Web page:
But before that, there was the events of November 30th. However, going back to the 1st of December- they way you understood it, people were trying to break into the Presidential Administration Building and your task was to prevent this, am I right? What was the order?

The order was to protect and keep public order. Our unit wasn't there. They also have a line. I understand that they had to guard all the state buildings. But what if your life is under threat? They reacted as they reacted.

Do you remember, were many of the protestors wounded?


And your unit had nothing to do with that?


Did you see what was happening there? How people were being arrested?

I hadn’t seen how they were arrested. All the events were on the edge.

And what about the video taken that evening, where the people lying on the floor are being beaten?

I wasn’t there.

Did you understand what the protest was about? Why those people were throwing Molotov cocktails?

Common people, maybe, who really wanted to change something. But it had been used by politicians, who came to power as revanchists. We came to that point because of the radical forces.

At the beginning nobody was calling for an overthrow of the regime. People were not radical at first. But there were several events in the run up to that which led to this.

Been there. We discussed that. But then why didn't people act through the executive power entities? Why didn’t they do everything legally - through elections?

Which institution was protecting the people’s rights back then, during Maidan?

I can tell you one thing - it is the same now.

You mean you feel this justice too?

I feel it myself.

Do you agree, that at the time of the Maidan Revolution,there was limited protection of human rights?

It still limited now. It's always like that.

But one has the right to protest. Like the way your relatives or friends could say that you’re being detained here illegally.

Believe me, my friends were also on Maidan. But we were looking for common ground.

On 20th February, who were the Berkut dealing with when they were securing the governmental quarter - radical forces or with demonstrators?

If you want to understand, we should start with February 18th. A peaceful march was announced. We received operational information that it was coming with arms. So we was ordered not to let them go to the Verkhovna Rada. The 'Antimaidan' was also taking place nearby.

Did you recieve information that the 'Antimaidan' protestors also had weapons?

Yes, people from that side were also detained for illegal possession of arms.

It started with a demand to let people in - because we had let in the MPs. At first, crowds started to build. Then Molotov cocktails and rocks. After that, we had our first fatalities.

The breaking point was when we received information about the riot police being attacked with weapons.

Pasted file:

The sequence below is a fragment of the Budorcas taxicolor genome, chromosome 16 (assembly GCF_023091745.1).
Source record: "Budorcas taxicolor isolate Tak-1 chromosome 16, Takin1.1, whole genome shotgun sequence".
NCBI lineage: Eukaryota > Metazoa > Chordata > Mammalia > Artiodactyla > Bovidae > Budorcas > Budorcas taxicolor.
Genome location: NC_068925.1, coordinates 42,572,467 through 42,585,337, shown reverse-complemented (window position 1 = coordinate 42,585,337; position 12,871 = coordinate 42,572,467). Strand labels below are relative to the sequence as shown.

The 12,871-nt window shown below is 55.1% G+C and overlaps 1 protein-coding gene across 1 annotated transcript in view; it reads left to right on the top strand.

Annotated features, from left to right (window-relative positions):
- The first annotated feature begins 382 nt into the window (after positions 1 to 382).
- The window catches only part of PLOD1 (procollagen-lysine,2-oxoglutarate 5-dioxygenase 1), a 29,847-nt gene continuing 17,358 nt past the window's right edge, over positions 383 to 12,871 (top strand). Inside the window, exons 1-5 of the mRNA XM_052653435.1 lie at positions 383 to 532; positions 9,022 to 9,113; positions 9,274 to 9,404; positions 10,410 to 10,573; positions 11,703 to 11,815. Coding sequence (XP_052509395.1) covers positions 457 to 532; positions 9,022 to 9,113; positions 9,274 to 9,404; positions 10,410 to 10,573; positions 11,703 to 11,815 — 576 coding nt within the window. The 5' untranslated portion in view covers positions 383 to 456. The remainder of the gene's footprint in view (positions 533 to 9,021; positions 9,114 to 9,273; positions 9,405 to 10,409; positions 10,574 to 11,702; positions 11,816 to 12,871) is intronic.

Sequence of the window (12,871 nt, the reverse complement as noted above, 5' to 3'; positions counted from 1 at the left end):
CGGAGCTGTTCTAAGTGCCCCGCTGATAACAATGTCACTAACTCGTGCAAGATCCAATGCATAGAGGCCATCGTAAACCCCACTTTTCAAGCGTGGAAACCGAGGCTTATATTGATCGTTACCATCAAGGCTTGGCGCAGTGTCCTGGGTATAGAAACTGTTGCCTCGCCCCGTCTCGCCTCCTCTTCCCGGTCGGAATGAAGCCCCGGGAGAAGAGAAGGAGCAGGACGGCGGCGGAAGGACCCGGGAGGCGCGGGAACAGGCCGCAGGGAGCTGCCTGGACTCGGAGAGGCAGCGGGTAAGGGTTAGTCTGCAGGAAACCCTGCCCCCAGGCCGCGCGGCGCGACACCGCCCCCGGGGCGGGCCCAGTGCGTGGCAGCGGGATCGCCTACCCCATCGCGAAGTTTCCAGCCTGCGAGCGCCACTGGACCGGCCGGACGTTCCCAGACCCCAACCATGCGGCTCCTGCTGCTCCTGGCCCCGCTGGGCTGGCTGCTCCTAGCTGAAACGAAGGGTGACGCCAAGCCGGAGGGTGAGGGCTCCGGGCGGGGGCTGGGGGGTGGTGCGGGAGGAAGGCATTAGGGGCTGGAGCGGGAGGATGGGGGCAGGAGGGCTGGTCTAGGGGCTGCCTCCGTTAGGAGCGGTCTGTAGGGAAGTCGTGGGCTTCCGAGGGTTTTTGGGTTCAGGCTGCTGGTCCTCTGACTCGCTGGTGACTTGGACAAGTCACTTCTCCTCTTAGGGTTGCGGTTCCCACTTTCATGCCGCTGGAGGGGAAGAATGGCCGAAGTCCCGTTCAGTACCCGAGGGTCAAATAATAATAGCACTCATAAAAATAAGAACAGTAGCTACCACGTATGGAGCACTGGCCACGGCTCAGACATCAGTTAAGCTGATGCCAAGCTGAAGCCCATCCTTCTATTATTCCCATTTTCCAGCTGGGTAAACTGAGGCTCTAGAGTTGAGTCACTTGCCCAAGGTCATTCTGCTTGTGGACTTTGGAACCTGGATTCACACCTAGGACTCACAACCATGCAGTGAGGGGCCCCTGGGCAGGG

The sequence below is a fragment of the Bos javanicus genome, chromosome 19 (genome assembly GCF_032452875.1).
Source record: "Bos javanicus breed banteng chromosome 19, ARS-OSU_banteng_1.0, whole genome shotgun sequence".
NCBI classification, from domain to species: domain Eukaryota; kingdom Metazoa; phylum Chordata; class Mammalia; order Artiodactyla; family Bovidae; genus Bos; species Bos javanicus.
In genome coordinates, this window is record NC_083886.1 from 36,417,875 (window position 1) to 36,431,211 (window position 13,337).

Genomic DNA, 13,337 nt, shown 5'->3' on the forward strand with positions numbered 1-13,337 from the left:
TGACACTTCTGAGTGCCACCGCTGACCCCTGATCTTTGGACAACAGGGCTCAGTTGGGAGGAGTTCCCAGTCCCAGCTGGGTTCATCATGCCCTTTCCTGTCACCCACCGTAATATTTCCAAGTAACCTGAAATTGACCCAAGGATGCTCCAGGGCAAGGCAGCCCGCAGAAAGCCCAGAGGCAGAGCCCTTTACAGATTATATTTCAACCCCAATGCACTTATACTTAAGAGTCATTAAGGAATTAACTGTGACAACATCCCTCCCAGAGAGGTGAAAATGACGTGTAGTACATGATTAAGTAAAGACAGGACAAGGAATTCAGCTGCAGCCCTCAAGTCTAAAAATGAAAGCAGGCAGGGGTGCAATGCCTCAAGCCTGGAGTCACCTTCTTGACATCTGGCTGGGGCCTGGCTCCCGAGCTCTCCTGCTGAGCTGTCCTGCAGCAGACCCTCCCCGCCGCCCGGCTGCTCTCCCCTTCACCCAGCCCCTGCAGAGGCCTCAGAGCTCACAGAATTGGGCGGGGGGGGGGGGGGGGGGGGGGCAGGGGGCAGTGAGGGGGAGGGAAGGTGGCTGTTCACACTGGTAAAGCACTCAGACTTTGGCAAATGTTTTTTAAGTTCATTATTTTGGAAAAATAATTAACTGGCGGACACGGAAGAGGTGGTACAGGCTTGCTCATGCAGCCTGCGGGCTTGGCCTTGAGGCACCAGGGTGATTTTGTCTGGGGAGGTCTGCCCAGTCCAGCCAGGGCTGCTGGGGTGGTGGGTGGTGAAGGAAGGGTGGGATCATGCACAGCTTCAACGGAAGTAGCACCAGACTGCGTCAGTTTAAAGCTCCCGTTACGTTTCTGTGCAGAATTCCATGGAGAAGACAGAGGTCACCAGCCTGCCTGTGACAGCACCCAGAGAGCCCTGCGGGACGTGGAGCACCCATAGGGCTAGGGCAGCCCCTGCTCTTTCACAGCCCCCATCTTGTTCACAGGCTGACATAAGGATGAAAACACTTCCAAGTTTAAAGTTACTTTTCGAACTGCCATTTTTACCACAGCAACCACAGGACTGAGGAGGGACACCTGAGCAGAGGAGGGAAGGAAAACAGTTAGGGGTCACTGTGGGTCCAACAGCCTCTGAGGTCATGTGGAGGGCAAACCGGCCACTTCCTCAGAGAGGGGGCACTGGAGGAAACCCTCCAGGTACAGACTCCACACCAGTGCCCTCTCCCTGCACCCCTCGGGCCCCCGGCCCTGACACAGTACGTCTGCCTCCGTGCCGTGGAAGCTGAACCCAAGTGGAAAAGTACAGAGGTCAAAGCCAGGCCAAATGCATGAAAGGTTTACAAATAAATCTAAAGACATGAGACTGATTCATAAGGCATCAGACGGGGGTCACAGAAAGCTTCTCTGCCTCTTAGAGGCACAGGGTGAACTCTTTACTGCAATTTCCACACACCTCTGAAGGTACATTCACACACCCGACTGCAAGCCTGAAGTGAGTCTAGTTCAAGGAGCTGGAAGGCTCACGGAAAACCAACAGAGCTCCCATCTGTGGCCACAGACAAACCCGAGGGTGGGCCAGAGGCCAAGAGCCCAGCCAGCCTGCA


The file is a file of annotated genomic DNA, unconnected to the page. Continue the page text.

People from internal military forces fell near us because of gunshot wounds.

At that time, protesters were also being killed. We talked to one Commander, he told us that riot police were provided withweapons, bullet slugs in particular.

All I can say is, it was taken pretty serious in our unit. People who had those riot control weapons were under strict control of command.

Talking about these weapons you mean the semi-automatic ‘Fort’ pistol?


Did your people have these as well?


On February, 18th?

Yes. I suppose 10 people had them.

Did they use ‘Fort’ pistols?

I don’t know. I wasn’t behind them.

How did the morning of 20th February start for you?

With riot police officers being killed. As you know, armistice was announced on February, 19th. A line of riot police were standing there and not moving towards the scene. Some were trying to prove that a raid was planned, but all I can say is we had no such information.

And then you heard gun-shots? From where?

The Conservatoire.

Did you see the riot police throwing Molotov cocktails at it?

I saw.

Riot police? Were you nearby?

As well as the protesters.

So then it's official misconduct. You didn’t do anything.

The fine line was crossed on February 18th.


Picture by Alevtyna Kakhidze.  Yanishevskiy is accommodated the retreat of the riot police. Prosecutors claim that among the security officers dressed in black, there was one person in blue camouflage - Oleh Yanishevskiy. 


The commander of the Dnipropetrovskiy 'Berkut' called the General Headquaters, but nobody could give an answer of what to do. Did you call?

No. I made a decision immediately, and ordered my people to leave the governmental quarter.

So you made the decision to withdraw your people. You were on the move.

What were you wearing?

Common camouflage with ‘Berkut’ sign. The blue one.

Do you bear arms?


From watching the video from Maidan, it seems as though people were being shot by the dozen. How did that seem to you?

It looked like armed civil conflict.

From both sides?

It’s the only way I can evaluate the situation.

If I understand correctly - you think that riot police were acting as though there was a war on Maidan. When someone shot at them, did they shoot back?

I am just saying that the Anti-Terrorist Operation can be an example, I don’t say Maidan and ATO are the same. We’re talking about a situation that was assessed by the riot police.

Is there anything you regret? If you could turn the clock back, would you act differently?

I don’t know. I can only say that if I could choose another profession, I would still choose mine.


Yes, serving in the ‘Berkut’.